global warming Noun

    increase in the average temperature of the Earth's air and oceans.

    Encyclopedic Entry: global warming
    government Noun

    system or order of a nation, state, or other political unit.

    Greater Antarctica Noun

    largest landmass of the continent of Antarctica, bordered by the Indian Ocean. Also called East Antarctica.

    greenhouse Noun

    building, often made of glass or other clear material, used to help plants grow.

    harbor Noun

    part of a body of water deep enough for ships to dock.

    Encyclopedic Entry: harbor
    heat balance Noun

    relationship between the amount of solar heat absorbed by Earth's atmosphere and the amount of heat reflected back into space. Also called the energy balance.

    Heroic Age Noun

    (1890-1930) time of exploration in the Arctic and Antarctic.

    hydroponics Noun

    cultivation of plants by growing them in nutrient solutions instead of soil.

    ice Noun

    water in its solid form.

    Encyclopedic Entry: ice
    icebreaker Noun

    powerful ship made for creating paths through thick ice.

    ice core Noun

    sample of ice taken to demonstrate changes in climate over many years.

    ice floe Noun

    floating chunk of frozen water less than 10 kilometers (6.2 miles) wide.

    ice shelf Noun

    mass of ice that floats on the ocean but remains attached to the coast.

    igneous rock Noun

    rock formed by the cooling of magma or lava.

    initially Adverb

    at first.

    integral Adjective

    very important.

    International Geophysical Year (IGY) Noun

    (1957-1958) program in which scientists from all developed nations (with the exception of China and Taiwan) worked together to pursue research and discovery in the earth sciences.

    island Noun

    body of land surrounded by water.

    Encyclopedic Entry: island
    krill Noun

    small marine crustacean, similar to shrimp.

    laboratory Noun

    place where scientific experiments are performed. Also called a lab.

    latitude Noun

    distance north or south of the Equator, measured in degrees.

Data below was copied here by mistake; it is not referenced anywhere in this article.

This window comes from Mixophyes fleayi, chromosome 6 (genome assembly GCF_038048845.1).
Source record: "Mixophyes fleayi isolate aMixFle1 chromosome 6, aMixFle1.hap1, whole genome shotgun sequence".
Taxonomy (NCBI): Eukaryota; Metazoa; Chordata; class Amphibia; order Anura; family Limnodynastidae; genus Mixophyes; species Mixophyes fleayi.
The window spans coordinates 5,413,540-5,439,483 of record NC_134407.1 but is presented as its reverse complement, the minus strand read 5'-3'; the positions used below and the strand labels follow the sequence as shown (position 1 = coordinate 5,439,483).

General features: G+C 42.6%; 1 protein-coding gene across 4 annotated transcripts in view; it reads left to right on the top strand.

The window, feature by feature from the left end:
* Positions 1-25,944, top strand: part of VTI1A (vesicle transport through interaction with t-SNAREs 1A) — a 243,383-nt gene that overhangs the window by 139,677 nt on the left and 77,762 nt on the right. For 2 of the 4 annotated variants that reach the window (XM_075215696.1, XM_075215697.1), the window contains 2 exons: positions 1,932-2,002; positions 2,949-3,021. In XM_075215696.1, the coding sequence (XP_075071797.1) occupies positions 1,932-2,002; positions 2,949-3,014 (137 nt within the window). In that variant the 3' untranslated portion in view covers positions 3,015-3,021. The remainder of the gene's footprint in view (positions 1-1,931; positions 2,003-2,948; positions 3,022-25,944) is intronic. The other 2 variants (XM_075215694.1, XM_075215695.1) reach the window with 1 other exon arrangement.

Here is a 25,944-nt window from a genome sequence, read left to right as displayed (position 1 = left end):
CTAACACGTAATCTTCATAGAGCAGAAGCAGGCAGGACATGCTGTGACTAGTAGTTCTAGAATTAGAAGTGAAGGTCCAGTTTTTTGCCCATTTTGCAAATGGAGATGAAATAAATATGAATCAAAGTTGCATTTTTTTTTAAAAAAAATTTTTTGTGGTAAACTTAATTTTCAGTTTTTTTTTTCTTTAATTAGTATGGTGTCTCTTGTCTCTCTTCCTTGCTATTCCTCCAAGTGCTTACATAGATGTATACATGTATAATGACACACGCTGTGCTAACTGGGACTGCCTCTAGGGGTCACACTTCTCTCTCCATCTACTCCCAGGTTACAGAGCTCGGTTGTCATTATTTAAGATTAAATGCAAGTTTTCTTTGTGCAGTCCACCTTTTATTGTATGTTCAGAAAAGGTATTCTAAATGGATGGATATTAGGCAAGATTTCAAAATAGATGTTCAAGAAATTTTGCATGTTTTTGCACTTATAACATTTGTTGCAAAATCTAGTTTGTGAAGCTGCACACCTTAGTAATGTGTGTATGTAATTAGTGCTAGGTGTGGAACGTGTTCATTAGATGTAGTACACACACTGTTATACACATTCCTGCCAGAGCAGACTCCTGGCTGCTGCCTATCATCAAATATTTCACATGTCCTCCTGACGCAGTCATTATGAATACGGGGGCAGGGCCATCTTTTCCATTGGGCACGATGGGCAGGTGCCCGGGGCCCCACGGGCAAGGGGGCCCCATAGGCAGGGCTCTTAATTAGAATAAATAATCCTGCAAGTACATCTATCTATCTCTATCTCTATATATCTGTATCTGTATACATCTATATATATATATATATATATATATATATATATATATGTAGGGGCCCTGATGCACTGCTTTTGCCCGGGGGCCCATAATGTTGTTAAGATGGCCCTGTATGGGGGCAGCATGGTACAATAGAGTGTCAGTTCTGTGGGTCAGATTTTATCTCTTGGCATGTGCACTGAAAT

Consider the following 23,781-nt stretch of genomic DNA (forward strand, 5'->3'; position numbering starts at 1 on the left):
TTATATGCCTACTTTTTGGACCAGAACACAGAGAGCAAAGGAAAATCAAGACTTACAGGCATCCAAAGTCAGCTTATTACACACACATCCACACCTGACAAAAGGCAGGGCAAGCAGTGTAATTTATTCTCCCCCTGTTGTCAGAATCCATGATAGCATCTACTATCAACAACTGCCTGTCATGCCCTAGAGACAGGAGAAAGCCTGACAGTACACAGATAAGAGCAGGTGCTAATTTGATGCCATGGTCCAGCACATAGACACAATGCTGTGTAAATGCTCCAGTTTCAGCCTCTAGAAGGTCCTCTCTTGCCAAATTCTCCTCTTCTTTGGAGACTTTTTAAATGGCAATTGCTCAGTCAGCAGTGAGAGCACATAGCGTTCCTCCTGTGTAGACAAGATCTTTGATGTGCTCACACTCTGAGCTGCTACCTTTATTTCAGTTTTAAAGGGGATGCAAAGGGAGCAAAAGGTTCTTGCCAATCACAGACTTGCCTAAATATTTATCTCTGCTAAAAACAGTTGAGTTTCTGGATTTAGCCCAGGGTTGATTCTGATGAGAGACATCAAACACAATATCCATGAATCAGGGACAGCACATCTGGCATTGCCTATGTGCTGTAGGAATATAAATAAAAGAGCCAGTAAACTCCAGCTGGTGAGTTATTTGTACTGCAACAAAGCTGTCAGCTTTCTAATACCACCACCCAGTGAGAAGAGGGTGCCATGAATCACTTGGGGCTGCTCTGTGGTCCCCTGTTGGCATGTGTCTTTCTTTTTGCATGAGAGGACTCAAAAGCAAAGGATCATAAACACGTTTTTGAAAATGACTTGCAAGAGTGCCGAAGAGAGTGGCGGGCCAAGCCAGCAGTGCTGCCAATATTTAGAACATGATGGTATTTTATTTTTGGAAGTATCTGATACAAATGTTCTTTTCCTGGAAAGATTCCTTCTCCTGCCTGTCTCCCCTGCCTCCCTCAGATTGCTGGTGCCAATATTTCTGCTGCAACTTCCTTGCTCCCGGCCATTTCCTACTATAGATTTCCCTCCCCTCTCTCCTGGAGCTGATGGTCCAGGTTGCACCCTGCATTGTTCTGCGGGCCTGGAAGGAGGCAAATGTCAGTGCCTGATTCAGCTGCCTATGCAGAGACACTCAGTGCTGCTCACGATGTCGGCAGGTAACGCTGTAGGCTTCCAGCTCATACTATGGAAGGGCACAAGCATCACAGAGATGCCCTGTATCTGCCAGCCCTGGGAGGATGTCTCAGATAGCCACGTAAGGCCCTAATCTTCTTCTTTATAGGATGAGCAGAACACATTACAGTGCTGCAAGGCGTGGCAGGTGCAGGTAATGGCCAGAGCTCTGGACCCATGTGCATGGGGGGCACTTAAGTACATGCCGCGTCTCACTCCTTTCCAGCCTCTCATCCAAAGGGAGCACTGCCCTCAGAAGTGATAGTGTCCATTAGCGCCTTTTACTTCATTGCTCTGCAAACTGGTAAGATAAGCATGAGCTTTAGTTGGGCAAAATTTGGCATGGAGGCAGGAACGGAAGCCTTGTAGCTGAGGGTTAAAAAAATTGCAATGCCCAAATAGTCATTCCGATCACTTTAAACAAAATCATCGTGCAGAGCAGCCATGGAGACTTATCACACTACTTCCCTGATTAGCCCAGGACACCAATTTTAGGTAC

Encyclopedic Entry: latitude
    leopard seal Noun

    carnivorous marine mammal native to the Antarctic.

    Lesser Antarctica Noun

    smaller landmass and islands that make up the continent of Antarctica, bordered by the Atlantic and Pacific oceans. Also called West Antarctica.

    lichen Noun

    organism composed of fungus and algae.

    lifeboat Noun

    vessel used for rescuing people at sea.

    malnutrition Noun

    lack of a balanced diet.

    marine Adjective

    having to do with the ocean.

    marine biologist Noun

    scientist who studies ocean life.

    marine mammal Noun

    an animal that lives most of its life in the ocean but breathes air and gives birth to live young, such as whales and seals.

    massive Adjective

    very large or heavy.

    McMurdo Station Noun

    American research facility in Antarctica.

    metamorphic rock Noun

    rock that has transformed its chemical qualities from igneous or sedimentary.

    meteorite Noun

    type of rock that has crashed into Earth from outside the atmosphere.

    Encyclopedic Entry: meteorite
    meteorologist Noun

    person who studies patterns and changes in Earth's atmosphere.

    Midwinter Dinner Noun

    (21 June) feast celebrated among the scientists and staff at Antarctic research stations.

    military Noun

    armed forces.

    mineral Noun

    inorganic material that has a characteristic chemical composition and specific crystal structure.

    monotonous Adjective

    lacking variety or diversity.

    moss Noun

    tiny plant usually found in moist, shady areas.

    mountain Noun

    landmass that forms as tectonic plates interact with each other.

    NASA Noun

    (acronym for National Aeronautics and Space Administration) U.S. agency responsible for space research and systems.

    natural resource Noun

    a material that humans take from the natural environment to survive, to satisfy their needs, or to trade with others.

    navigation Noun

    art and science of determining an object's position, course, and distance traveled.

    Encyclopedic Entry: navigation
    nuclear war Noun

    large conflict fought with atomic weapons.

    nutrient Noun

    substance an organism needs for energy, growth, and life.

    Encyclopedic Entry: nutrient
    nutrition Noun

    process by which living organisms obtain food or nutrients, and use it for growth.

    ocean Noun

    large body of salt water that covers most of the Earth.

    Encyclopedic Entry: ocean
    ocean conveyor belt Noun

    system in which water moves between the cold depths and warm surface in oceans throughout the world. Also called thermohaline circulation.

    Encyclopedic Entry: ocean conveyor belt
    Oceania Noun

    region including island groups in the South Pacific.

    ozone hole Noun

    circular pattern, usually located near the Antarctic, of thin atmospheric ozone, which absorbs harmful ultraviolet sunlight.

    pack ice Noun

    large area of drift ice, or ice not attached to a shoreline.

    penguin Noun

    bird native to the Antarctic.

    personnel Noun

    employees or all people working toward a common goal.

    phytoplankton Noun

    microscopic organism that lives in the ocean and can produce its own food through photosynthesis.

    polar vortex Noun

    cyclone located around the North Pole or the South Pole.